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The Chicago Platform
The Chicago Platform

Is it Peace or War? The Chicago Platform 1864 Election Broadside

a Dramatic Artifact from
One of the Most Important Elections in
American History


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(1864 Election Broadside)   IS IT PEACE OR WAR?  Philadelphia:  King & Baird, [1864].  Single sheet printed in black, 19” x 23 ¾”.  

Just prior to the 1864 Democratic convention in Chicago, Abraham Lincoln predicted “They must nominate a Peace Democrat on a war platform, or a War Democrat on a peace platform” (Brooks, Washington in Lincoln’s Time, p164).  The Democrats did the latter.

In his acceptance letter, quoted in part in this broadside, the former Commander of the Army of the Potomac, George B. McClellan, stated “I could not look in the face of my gallant comrades of the Army and the Navy, who have survived so many bloody battles, and tell them that their labors, and the sacrifice of so many of our slain and wounded brethren had been in vain.”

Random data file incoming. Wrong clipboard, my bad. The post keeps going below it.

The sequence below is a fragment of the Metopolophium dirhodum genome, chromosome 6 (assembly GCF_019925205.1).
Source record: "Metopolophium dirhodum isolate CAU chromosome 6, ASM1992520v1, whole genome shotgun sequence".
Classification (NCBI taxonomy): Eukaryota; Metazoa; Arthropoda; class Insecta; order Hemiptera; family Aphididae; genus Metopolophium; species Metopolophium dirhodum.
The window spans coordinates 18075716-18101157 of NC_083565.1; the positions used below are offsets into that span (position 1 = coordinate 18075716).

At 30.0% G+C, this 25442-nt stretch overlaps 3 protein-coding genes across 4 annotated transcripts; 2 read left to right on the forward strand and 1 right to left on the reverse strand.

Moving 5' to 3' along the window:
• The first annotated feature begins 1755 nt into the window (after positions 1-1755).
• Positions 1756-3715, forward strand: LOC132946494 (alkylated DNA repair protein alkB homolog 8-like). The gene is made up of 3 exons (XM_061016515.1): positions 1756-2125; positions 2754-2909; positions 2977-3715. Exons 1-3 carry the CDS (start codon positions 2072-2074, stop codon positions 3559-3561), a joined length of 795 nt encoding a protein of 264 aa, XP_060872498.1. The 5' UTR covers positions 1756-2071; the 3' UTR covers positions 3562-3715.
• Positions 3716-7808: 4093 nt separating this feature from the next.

Then, as Lincoln predicted, there was a corresponding heavy peace plank in their platform, also quoted in part on the broadside:  “Resolved, That this Convention does explicitly declare, as the sense of the American people, that after four years of failure to restore the Union by the experiment of war, justice, humanity, liberty, and the public welfare demand that immediate efforts be made for a cessation of hostilities, with a view to an ultimate Convention of all the States, or other peaceable means, to the end that at the earliest practicable moment peace may be restored on the basis of the Federal Union.”

It is this dichotomy between the Peace and War wings of the Democrats, dramatically depicted as “The Chicago Platform” versus “The Chicago Candidates”, that is the raison d’être of this broadside. After boldly asking the title question at its head, the broadside asks again in conclusion, “Democrats can you tell whether you are asked to vote for PEACE OR WAR, UNION OR DISUNION?”

It was possibly produced by Peace Democrats, who had been able to pass a resolution in Chicago to for the convention to not adjourn sine die, in order to be able to meet again in case McClellan refused to run on such a platform; or perhaps by Republicans, in order to take advantage of the division among their opponents.

On thin rag paper; horizontal & vertical folds dividing into four even quadrants, w/ small hole at intersection of the folds; lt. ch. along edges, not effecting text; lt. toning; else v.g

See one of the Republican responses to the Peace Democrats here.